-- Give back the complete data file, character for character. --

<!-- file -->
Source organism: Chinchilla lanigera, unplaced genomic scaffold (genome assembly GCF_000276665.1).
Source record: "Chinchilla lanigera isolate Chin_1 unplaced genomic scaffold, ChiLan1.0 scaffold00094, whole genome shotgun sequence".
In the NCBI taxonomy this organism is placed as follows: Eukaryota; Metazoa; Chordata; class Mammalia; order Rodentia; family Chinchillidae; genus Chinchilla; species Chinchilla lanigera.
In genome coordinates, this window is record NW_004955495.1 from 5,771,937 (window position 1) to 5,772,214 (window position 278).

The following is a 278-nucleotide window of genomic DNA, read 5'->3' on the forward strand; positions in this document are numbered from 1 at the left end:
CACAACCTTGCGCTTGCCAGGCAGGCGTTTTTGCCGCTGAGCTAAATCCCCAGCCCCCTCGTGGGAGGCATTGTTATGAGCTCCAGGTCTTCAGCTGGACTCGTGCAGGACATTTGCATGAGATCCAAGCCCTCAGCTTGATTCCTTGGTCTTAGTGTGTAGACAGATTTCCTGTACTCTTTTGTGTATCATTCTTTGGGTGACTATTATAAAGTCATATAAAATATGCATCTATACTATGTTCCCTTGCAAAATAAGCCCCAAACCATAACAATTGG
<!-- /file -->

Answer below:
Source organism: Chinchilla lanigera, unplaced genomic scaffold (genome assembly GCF_000276665.1).
Source record: "Chinchilla lanigera isolate Chin_1 unplaced genomic scaffold, ChiLan1.0 scaffold00094, whole genome shotgun sequence".
In the NCBI taxonomy this organism is placed as follows: Eukaryota; Metazoa; Chordata; class Mammalia; order Rodentia; family Chinchillidae; genus Chinchilla; species Chinchilla lanigera.
In genome coordinates, this window is record NW_004955495.1 from 5,771,937 (window position 1) to 5,772,214 (window position 278).

The following is a 278-nucleotide window of genomic DNA, read 5'->3' on the forward strand; positions in this document are numbered from 1 at the left end:
CACAACCTTGCGCTTGCCAGGCAGGCGTTTTTGCCGCTGAGCTAAATCCCCAGCCCCCTCGTGGGAGGCATTGTTATGAGCTCCAGGTCTTCAGCTGGACTCGTGCAGGACATTTGCATGAGATCCAAGCCCTCAGCTTGATTCCTTGGTCTTAGTGTGTAGACAGATTTCCTGTACTCTTTTGTGTATCATTCTTTGGGTGACTATTATAAAGTCATATAAAATATGCATCTATACTATGTTCCCTTGCAAAATAAGCCCCAAACCATAACAATTGG